The mysterious Oumuamua object that was spotted in the Solar System could be “a lightsail of artificial origin,” according to a Harvard study published earlier this month.
“Considering an artificial origin, one possibility is that ‘Oumuamua is a lightsail, floating in interstellar space as a debris from an advanced technological equipment,” researchers said in the paper (pdf) on Nov. 1. It noted that the object had “peculiar acceleration” through space.
“Such an acceleration is naturally expected for comets, driven by the evaporating material. However, recent observational and theoretical studies imply that ‘Oumuamua is not an active comet,” the researchers said.
NASA previously said the object, which is about 1,300 feet in length and 131 feet in width, is a “metallic or rocky object.” The object has a “comet-like density” and a dark red surface, NASA stated, according to reports in September.
But the Harvard study continues: “Lightsails with similar dimensions have been designed and constructed by our own civilization, including the IKAROS project and the Starshot Initiative. The lightsail technology might be abundantly used for transportation of cargos between planets or between stars.”
The study suggested that the object likely left its original home millions of years in the past and was “ejected during planet formation and migration.”
A lightsail—also called a solar sail or a photon sail—is a proposed method for spacecraft propulsion by using radiation pressure from sunlight.
Oumuamua, the study added, could be a “fully operational probe sent intentionally to Earth vicinity by an alien civilization.” It is, however, “a more exotic scenario,” the researchers said.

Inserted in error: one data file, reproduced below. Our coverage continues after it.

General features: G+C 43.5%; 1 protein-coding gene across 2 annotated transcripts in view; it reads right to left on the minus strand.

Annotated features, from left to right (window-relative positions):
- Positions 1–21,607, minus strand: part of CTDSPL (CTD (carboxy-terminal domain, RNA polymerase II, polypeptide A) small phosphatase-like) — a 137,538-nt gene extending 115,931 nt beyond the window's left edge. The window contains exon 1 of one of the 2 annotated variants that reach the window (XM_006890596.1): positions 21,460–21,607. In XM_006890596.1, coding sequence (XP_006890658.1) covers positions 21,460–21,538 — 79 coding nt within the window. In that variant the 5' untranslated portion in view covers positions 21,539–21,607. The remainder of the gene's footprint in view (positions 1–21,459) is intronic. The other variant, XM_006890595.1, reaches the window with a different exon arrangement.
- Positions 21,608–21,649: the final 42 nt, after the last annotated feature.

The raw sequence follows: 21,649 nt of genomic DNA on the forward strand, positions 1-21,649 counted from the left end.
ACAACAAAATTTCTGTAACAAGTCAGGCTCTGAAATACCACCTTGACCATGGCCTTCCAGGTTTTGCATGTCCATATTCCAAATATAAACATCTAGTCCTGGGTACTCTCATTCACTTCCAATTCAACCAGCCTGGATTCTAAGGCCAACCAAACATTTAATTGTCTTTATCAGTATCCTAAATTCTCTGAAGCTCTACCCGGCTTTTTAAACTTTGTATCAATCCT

“(The red surface suggests) either an organic-rich surface like that of comets and outer solar system asteroids, or a surface containing minerals with nanoscale iron, such as the dark side of Saturn’s moon Iapetus,” NASA’s report said.
Oumuamua is traveling away from the Sun at about 70,000 mph and towards the outer portion of the Solar System, said NASA. “In only another four years, it will pass Neptune’s orbit on its way back into interstellar space,” NASA said in June 2018.
Last year, the space agency noted that it got an “unexpected boost in speed and shift in trajectory” last year.
Since the object is the first interstellar object observed in the Solar System, scientists say it’s difficult to come up with a conclusion.
“Observations point to the possibility that other star systems regularly eject small comet-like objects and there should be more of them drifting among the stars,” NASA stated.
Oumuamua is Hawaiian for “messenger from afar arriving first.”